Todd Zwillich

Washington Correspondent, The Takeaway

Todd Zwillich appears in the following:

Show Us the Money: Getting Payback for Madoff Victims

Tuesday, June 30, 2009

Bernie Madoff was sentenced yesterday to the maximum term of 150 years, but what happens to any remaining wealth, and what can his victims do to get some of their money back? Diana Henriques, a senior financial writer for The New York Times has been following this story and joins The Takeaway.

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Rhode Island Considers a Name Change

Tuesday, June 30, 2009

The state of Rhode Island is having an identity crisis. 573 years after Rhode Island was founded, the state is considering changing its name from “The State of Rhode Island and Providence Plantations” to simply “The State of Rhode Island.” The Takeaway talks to Rhode Island personality Buddy Cianci. He’s a radio host with WPRO and the former Mayor of Providence, Rhode Island.


Foreign Oil Companies Racing Back to Iraq

Tuesday, June 30, 2009

It’s been almost 40 years since Saddam Hussein told foreign oil companies to leave Iraq. Today, as U.S. troops pull out of Iraqi cities, international oil companies are going back in to bid for contracts to develop oil and gas fields. Carola Hoyos, the chief energy correspondent for the Financial Times, joins The Takeaway to about the amount of money involved and who will get their hands on it.


Obama's Drug Czar on Fighting Illegal and Legal Drugs

Tuesday, June 30, 2009

President Obama's drug czar Gil Kerlikowski is dealing with a rise in the abuse of prescription drugs, ongoing violence along our border with Mexico and the legacy of the war on drugs. Kerlikowski, Director of the Office of National Drug Control Policy, talks to The Takeaway about fighting drug cartels and the need for public education about the dangers of prescription painkillers.

"Electronic prescription process...cuts down on the potential abuse of a doctor over-prescribing. But it also looks at the patients who are going to multiple doctors which can be incredibly dangerous."
— Gil Kerlikowski of the Office of National Drug Control Policy on electronic prescriptions

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Live from Iraq: Reaction to the U.S. Troop Pullout

Tuesday, June 30, 2009

Iraqi forces have assumed formal control of security in Baghdad and other cities after U.S. combat troops withdrew from urban areas, six years after the invasion. Iraqi TV broadcast a countdown-clock as the midnight deadline approached and the country is celebrating National Sovereignty Day. Joining The Takeaway, live from Iraq, are Taghreed, who lives in Erbil, Iraq and Ahmed Ali, who lives in Baghdad.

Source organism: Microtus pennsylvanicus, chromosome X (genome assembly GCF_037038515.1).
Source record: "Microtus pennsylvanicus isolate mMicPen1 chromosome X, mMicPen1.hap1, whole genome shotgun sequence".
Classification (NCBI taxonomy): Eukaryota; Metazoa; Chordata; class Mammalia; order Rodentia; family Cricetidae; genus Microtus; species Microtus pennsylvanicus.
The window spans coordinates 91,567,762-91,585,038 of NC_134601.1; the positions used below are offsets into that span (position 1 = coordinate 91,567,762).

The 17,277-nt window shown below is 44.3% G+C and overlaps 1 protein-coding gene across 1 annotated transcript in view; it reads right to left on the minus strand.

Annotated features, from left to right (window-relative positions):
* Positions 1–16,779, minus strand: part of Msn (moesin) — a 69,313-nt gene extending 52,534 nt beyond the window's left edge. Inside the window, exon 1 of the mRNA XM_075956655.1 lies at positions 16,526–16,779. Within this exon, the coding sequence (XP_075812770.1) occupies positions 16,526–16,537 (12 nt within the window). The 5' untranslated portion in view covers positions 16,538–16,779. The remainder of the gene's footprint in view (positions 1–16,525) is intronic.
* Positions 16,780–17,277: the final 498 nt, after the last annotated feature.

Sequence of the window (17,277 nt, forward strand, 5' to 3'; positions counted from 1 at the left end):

"I cannot understand if the Americans and Iraqi government think that this is the right time for the leaving of the U.S. because they came in 2003 with no plan and they still don't have a plan yet."
— Taghreed, 35-year-old woman who works in construction project management, had to leave Baghdad because of security threats.


White Firefighters: Race, Affirmative Action and the Court

Tuesday, June 30, 2009

The Supreme Court ruled yesterday in favor of a group of white firefighters in New Haven, Connecticut, saying they had been discriminated against. The ruling could have implications for President Obama's Supreme Court Nominee Sonia Sotomayor. Joining The Takeaway to talk about the possible repercussions and the philosophy behind this Supreme Court ruling is Jeffrey Rosen. He is a law professor at Georgetown University and writes for The New York Times Magazine.

For a more detailed look at the New Haven firehouse watch the video below.


The Continuing Mystery of Air France Flight 447

Tuesday, June 30, 2009

Air France flight 447 crashed into the Atlantic Ocean 30 days ago, leaving its black box somewhere in the middle of the ocean. The device holds important flight data and signals its location, but only for 30 days. Will the mystery of the crash ever be solved? Joining The Takeaway is Todd Curtis, Aviation Safety Analyst and Director of the Airsafe.com Foundation. He is also a former air safety engineer for Boeing.


Environment: Climate Bill Narrowly Passes in Congress

Monday, June 29, 2009

It was down to the wire on Friday night when the House passed a bill to curb global warming. It took eight Republicans to tip the balance in the Democrats’ favor. One report said Capitol phones were at capacity with so much last-minute jockeying between Congress members. Joining the show is The Takeaway's Washington Correspondent Todd Zwillich to explain details of the bill.

"[Liberals] don't want cap and trade. They want cap. Then if you're a polluter, you pay for the right to pollute. And that's not really what this bill does at first."
— Todd Zwillich on the new climate bill


The President's Summer To-Do List

Wednesday, June 24, 2009

President Obama's press conference yesterday touched on a lot of issues facing the nation. To help recap the highlights of the speech and forecast what challenges the President will face in the coming months we turn to The Takeaway's Washington correspondent Todd Zwillich and Julie Mason, White House correspondent for the Washington Examiner.

In case you missed the speech, here it is:


Your Health: The Cost of Prevention

Friday, June 19, 2009

With all the contentious debate over health care right now, Republicans and Democrats agree on one thing: they want to encourage disease prevention. This stems from the idea that by investing some money up front, you can keep medical costs lower, saving money (and improving quality of life) down the road. Senator Tom Harkin (D-Iowa) authored a portion of a health bill focused on prevention and wellness and he sat down with The Takeaway's Washington Correspondent Todd Zwillich to discuss his take on health care reform.

Then we turn to Louise Russell. Ms. Russell is a research professor at the Institute for Health, Health Care Policy and Aging Research at Rutgers University in New Brunswick, New Jersey. Her research challenges the idea that preventive medicine lowers the cost of medical care. The money we are investing in prevention may be doing little to improve the nation’s overall health.

"Much of this prevention does save lives, and that's our purpose here: to save lives. But we need to be spending our money as effectively as possible, and that means we need to look at each preventive intervention and say OK, it's usually going to cost us more. If we need to spend more, what's the most important thing to do for people's health?"